International Business & Economy Full-year recession inevitable, says DBS economist

Full-year recession inevitable, says DBS economist

Country expected to be hit harder than during Sars in 2003 and the global financial crisis in 2008

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With the world’s economies experiencing tension amid the uncertainty brought about by the Covid-19 pandemic, a senior DBS Bank economist has pointed out that things are not looking good for Singapore either and that a full-year recession “appears inevitable”.

In a research note on Thursday (March 19), Mr Irvin Seah projected a 0.5 per cent drop in Singapore’s economy due to the current haywire-state of the international economy.

“This is evolving into a ‘self-induced’ global recession,” he said. “Being a small and open economy, Singapore will not be spared. A recession in Singapore appears inevitable.”

Mr Seah also noted that this economic forecast expects for Singapore to be hit harder than it was during the Sars (Severe Acute Respiratory Syndrome) in 2003 crisis and the global financial crisis in 2008.

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Mr Seah’s prediction comes after economists Chua Hak Bin and Lee Ju Ye of Maybank Kim Eng early last month (Feb 5) cut its prediction of Singapore’s 2020 economic growth from its original forecast of 1.8 per cent to 1.1 per cent.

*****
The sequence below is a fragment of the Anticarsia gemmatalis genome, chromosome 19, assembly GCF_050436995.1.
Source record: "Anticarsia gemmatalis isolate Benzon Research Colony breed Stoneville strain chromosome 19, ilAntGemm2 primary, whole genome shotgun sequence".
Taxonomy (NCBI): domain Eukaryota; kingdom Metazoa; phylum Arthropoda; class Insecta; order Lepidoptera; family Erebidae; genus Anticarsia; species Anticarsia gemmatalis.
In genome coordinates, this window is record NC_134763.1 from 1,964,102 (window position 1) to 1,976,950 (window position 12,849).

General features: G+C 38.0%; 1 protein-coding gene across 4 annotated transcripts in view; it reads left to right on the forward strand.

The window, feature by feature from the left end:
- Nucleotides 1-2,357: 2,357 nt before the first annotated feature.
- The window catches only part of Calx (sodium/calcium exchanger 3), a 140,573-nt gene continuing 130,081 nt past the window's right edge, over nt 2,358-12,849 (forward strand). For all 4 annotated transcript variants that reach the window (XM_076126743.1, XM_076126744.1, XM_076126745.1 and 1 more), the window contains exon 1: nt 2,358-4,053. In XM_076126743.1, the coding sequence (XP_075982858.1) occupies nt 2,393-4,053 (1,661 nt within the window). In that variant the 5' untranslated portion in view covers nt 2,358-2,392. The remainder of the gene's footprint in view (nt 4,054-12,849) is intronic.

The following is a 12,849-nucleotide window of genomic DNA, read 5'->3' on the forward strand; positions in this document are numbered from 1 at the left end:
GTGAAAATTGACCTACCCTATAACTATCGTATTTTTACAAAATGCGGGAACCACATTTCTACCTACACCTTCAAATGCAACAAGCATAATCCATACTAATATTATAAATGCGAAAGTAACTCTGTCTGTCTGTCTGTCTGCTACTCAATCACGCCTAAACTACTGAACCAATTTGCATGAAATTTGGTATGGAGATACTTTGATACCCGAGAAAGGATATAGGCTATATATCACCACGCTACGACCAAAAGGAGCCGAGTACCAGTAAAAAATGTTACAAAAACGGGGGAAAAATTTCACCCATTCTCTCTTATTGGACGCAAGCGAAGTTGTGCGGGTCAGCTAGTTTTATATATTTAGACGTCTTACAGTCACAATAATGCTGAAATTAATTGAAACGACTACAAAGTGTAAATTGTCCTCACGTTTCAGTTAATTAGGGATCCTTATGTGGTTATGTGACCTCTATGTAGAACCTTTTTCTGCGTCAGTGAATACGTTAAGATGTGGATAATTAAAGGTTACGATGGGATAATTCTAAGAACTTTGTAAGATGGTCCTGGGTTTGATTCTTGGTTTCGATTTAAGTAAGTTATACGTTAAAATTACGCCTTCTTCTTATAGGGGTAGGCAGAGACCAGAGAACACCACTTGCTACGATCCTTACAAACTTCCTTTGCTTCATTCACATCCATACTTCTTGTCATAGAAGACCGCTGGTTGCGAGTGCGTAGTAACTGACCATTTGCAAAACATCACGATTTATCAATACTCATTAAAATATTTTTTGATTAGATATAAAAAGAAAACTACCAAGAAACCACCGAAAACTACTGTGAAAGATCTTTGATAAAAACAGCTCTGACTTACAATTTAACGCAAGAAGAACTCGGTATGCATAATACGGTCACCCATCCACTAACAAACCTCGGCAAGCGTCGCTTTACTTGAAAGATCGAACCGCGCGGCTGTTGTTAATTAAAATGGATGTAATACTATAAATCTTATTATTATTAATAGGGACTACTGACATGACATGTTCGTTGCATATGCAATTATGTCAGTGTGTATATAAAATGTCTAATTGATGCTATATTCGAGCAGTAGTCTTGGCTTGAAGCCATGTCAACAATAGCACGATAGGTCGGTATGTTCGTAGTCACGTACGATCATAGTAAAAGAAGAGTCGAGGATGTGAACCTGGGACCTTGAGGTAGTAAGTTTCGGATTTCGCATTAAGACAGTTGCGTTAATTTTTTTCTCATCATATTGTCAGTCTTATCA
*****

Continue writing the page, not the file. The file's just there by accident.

The economists referred to measures taken at that time to prevent  the spread of Covid-19, such as the banning of travellers from mainland China from entering Singapore. They noted that the Government had taken drastic measures to contain the outbreak, “which may hurt growth in the near term”.

However, the economists expected the drop to only last temporarily. They said: “We expect the negative impact to be short-lived, with growth rebounding from the second quarter onwards.”

They had also contrasted the Covid-19 pandemic currently being experienced by Singapore to the 2003 Sars outbreak and said that the economy would be affected differently mainly due to the increased number of travellers from Wuhan to Singapore.

They had noted that whereas travellers from Wuhan made up 9.3 per cent of visitors to Singapore in 2003, the number in 2019 was a significant jump to 19 per cent.

The implications of the pandemic on the international manufacturing sector were also expected to have a “spillover” effect on Singapore. /TISG

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